In the 1st century AD, a group of Georgian noble lords served the Albanian government in the southeastern Transcaucasus. These seventeen holy men, known as Sukia, Andrea, Anastasi, Talale, Teodorite, Ivkirion, Iordane, Kodrate, Lukiane, Momnanos, Nerangios, Polievktos, Iakob, Poka, Domentian, Bictor, and Zosime, arrived in the Armenian capital, Artashat, during the reign of King Artaksar (88–123). They accompanied Princess Sateneki, daughter of the Albanian ruler and wife of the Armenian king.
In Artashat, they encountered the elder Khrisos, who had been ordained by the Apostle Thaddeus, and became his disciples. Khrisos journeyed with the noble lords to Mesopotamia, where he baptized them in the waters of the Euphrates. During the Holy Sacrament, they beheld a divine vision of Christ atop the hill. Captivated by this sacred experience, they erected a cross at the baptismal site, naming it the “Cross of the Annunciation.”
King Artaksar later requested their return to Armenia, but the elder Khrisos allowed the disciples to decide for themselves. Enraged by his audacity, pagan messengers attacked Khrisos and four of his disciples, sparing Sukia due to his relation to Queen Sateneki.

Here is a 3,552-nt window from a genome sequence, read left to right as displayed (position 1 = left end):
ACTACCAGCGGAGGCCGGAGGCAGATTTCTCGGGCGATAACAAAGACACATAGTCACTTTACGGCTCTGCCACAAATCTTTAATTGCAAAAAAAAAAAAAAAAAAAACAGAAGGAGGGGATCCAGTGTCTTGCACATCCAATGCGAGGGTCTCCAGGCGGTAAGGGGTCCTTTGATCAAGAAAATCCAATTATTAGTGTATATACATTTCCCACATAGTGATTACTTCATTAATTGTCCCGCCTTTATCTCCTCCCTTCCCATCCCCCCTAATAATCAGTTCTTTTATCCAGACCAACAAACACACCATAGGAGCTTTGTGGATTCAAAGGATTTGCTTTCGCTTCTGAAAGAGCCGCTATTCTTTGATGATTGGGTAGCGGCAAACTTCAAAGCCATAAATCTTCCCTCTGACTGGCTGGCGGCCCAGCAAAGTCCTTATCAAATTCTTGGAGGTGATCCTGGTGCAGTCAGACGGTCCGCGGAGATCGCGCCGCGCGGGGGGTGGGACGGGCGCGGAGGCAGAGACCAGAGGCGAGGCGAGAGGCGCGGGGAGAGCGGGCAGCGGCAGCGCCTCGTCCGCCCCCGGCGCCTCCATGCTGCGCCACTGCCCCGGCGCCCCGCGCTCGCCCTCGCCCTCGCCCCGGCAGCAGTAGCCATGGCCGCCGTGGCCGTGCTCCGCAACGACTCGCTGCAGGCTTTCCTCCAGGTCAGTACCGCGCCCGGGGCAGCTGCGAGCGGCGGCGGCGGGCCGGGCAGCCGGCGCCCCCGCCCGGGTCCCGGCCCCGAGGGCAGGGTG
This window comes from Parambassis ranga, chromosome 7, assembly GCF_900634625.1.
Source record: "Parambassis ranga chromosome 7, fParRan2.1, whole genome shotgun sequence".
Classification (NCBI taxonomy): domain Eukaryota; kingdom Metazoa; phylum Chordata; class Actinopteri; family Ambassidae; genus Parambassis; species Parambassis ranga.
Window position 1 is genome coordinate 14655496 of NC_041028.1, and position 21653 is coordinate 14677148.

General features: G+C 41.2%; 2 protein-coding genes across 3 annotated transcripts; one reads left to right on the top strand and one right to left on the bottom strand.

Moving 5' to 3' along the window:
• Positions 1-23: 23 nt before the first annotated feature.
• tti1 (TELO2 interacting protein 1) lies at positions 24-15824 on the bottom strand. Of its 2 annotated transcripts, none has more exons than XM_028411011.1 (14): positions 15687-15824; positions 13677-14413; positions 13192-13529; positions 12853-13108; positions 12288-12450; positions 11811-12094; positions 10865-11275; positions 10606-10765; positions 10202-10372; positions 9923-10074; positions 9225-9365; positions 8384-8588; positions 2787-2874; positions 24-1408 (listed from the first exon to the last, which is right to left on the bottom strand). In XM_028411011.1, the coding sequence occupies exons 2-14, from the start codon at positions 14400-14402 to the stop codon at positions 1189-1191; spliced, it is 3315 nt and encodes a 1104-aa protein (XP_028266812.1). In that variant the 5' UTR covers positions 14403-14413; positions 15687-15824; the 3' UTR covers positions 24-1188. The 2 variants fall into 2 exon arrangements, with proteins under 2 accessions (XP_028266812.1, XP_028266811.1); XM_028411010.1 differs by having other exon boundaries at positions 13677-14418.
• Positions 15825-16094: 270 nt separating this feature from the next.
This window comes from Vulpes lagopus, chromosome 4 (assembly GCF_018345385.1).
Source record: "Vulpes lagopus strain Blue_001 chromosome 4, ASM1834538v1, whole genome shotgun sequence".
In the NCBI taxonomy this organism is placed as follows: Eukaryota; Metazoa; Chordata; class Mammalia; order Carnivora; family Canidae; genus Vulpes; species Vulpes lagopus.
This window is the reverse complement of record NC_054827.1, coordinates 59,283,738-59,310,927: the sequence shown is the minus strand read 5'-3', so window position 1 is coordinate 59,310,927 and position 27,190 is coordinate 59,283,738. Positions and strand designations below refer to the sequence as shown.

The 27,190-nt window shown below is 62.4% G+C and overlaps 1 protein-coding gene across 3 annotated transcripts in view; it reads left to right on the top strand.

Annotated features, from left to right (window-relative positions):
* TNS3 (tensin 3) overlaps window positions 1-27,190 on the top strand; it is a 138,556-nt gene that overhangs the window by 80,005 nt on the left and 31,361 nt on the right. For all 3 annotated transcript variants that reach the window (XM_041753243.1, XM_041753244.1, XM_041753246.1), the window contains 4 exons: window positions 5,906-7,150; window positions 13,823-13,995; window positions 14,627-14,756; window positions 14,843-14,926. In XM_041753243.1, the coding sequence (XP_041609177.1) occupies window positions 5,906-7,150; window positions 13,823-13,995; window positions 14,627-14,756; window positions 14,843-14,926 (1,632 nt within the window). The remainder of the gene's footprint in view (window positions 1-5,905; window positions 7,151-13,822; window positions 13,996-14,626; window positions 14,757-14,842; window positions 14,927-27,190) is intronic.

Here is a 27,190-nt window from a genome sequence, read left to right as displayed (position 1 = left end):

The remaining disciples buried their fallen brothers and became ascetics, led by St. Sukia, who became the abbot of their brotherhood. They resided on Sukaketi Mountain near the village of Bagdevand, embracing a strict ascetic lifestyle, surviving on plants and spring water. Their bodies bore the marks of their dedication, with coarse, thick hair and skin resembling scorched clay, a testament to their commitment to God.
In time, Datianos, a new ruler, learned of their Christian faith and hermit life. He ordered Sukia and the others to return to the palace, threatening rebels with death. However, Sukia courageously resisted, leading to his and his companions’ martyrdom. They chanted psalms as they faced a fiery fate, and their attackers ultimately massacred them.
The godless King Artaksar denied them burial, but miraculously, God preserved their incorrupt relics for 230 years. In the 4th century, faithful Christians discovered the holy relics, moving them to a shrine and carving the names of the saints on the burial rock.
Later, the holy hieromartyr Gregory, Enlightener of Armenia (†335), erected a church and founded a monastery at the burial site, where a healing spring emerged.
Today, we honor the memory of St. Sukia and his sixteen companions, praying for their intercession and God’s mercy upon our souls.